Adopt E-prescribing for Monetary Incentives

By now, you’ve probably heard the Centers for Medicare & Medicaid Services (CMS) will offer incentives to physicians who adopt electronic prescribing (e-prescribing). What you may not know is how easy it is to become involved.
E-prescribing transmits prescription or prescription-related information from the prescribing physician (or other qualified professional) to the dispenser and pharmacy benefit manager or health plan using electronic media. The process may occur directly or by way of an intermediary system (an e-prescribing network).
CMS supports e-prescribing in a big way: “Developing the standards that will facilitate e-prescribing is one of the key action items in the government’s plan to expedite the adoption of electronic medical records and build a national electronic health information infrastructure in the United States.” (
Eligible professionals who successfully meet e-prescribing requirements for professional services, covered under Medicare Part B and provided during the reporting period, will receive bonus payments equal to 2 percent of the total estimated charges for those services.
If you’re not already e-prescribing, now’s the time to get involved. You’ll enjoy the advantages of improved productivity and patient care. 2009 and 2010 are the only two years participants can qualify for the full 2 percent incentive. In 2011 and 2012, the financial incentives from CMS will fall to 1 percent of your total estimated charges for covered professional services. In 2013, the incentive will decrease further to 0.5 percent.
The e-prescribing initiative is part of the Medicare Improvements for Patients and Providers Act of 2008 (MIPPA). CMS published its final rule for e-prescribing in the April 2, 2008 Federal Register.
The final rule provides three electronic tools for use in e-prescribing:
Formulary and benefit transactions: Gives prescribers information about which drugs are covered by a Medicare beneficiary’s prescription drug benefit plan.
Medication history transactions: Provides prescribers with information about medications a beneficiary is already taking, including those prescribed by other providers, to help reduce the occurrence of adverse drug events.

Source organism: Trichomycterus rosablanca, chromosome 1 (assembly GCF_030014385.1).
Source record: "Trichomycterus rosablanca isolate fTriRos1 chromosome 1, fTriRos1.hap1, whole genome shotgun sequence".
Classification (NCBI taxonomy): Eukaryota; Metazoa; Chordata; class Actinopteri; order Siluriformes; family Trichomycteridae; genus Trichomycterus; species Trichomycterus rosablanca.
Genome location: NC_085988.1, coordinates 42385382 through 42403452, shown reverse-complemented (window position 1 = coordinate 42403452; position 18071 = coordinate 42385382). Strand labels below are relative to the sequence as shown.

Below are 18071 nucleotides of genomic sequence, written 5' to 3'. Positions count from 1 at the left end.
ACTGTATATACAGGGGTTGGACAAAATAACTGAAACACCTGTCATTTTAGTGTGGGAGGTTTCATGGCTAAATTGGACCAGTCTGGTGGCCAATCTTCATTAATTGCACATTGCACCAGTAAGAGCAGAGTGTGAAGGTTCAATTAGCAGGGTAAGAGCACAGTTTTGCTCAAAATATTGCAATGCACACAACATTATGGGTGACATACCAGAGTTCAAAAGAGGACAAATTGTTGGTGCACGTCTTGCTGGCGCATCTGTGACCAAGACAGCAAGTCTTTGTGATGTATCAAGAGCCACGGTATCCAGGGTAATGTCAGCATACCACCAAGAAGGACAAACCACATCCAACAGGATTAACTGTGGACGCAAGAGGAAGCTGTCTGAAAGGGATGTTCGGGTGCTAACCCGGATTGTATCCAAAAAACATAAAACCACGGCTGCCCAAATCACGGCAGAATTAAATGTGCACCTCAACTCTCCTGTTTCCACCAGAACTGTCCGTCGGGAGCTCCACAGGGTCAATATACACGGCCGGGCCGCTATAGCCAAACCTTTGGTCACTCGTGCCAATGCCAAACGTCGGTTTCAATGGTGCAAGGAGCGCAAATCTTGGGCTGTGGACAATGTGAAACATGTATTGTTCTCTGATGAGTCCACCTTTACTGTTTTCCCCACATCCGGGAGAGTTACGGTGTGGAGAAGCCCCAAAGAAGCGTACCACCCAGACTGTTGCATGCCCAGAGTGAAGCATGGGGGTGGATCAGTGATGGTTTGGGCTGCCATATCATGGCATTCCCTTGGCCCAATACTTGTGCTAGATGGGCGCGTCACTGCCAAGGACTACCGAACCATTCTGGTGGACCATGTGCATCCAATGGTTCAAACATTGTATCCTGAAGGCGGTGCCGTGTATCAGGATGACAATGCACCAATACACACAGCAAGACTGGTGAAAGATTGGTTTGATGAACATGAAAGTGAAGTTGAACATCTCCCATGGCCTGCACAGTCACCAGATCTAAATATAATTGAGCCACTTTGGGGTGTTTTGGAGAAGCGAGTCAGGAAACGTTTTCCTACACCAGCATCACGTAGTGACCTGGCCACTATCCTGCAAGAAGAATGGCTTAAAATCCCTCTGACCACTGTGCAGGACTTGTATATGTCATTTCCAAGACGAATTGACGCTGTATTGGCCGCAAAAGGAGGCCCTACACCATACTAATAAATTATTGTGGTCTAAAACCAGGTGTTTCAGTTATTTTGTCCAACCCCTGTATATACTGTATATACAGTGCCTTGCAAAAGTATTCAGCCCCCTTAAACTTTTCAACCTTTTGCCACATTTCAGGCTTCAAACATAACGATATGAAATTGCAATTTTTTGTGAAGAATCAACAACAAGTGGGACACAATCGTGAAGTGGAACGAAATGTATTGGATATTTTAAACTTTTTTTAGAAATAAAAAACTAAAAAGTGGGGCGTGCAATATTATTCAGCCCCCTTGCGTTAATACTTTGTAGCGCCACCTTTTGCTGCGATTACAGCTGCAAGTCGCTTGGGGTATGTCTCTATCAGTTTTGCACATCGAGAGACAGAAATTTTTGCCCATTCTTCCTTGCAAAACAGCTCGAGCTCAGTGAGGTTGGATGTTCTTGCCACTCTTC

Fill status notifications: Allows prescribers to receive an electronic notice from the pharmacy telling them if a patient’s prescription has been picked up, not picked up, or partially filled, to help monitor medication adherence in patients with chronic conditions.
Note that the e-prescribing reporting measures are separate from and independent of the Physician Quality Reporting Initiative’s (PQRI) reporting measures. This means physicians may have a chance to receive two incentive payments: one for being a successful e-prescriber, and another for successfully submitting other PQRI measures. You do not have to participate in PQRI to participate in the e-prescribing incentive program.

How to Get Involved

There is no sign-up or pre-registration to participate in CMS’ e-prescribing incentive program, but you must meet the following requirements:
1. You must be an “eligible professional.” CMS defines an eligible professional as a:

  • Physician
  • Physical or occupational therapist
  • Qualified speech-language pathologist
  • Nurse practitioner
  • Physician assistant
  • Clinical nurse specialist
  • Certified registered nurse anesthetist
  • Certified nurse midwife
  • Clinical social worker
  • Clinical psychologist
  • Registered dietitian
  • Nutrition professional
  • Qualified audiologist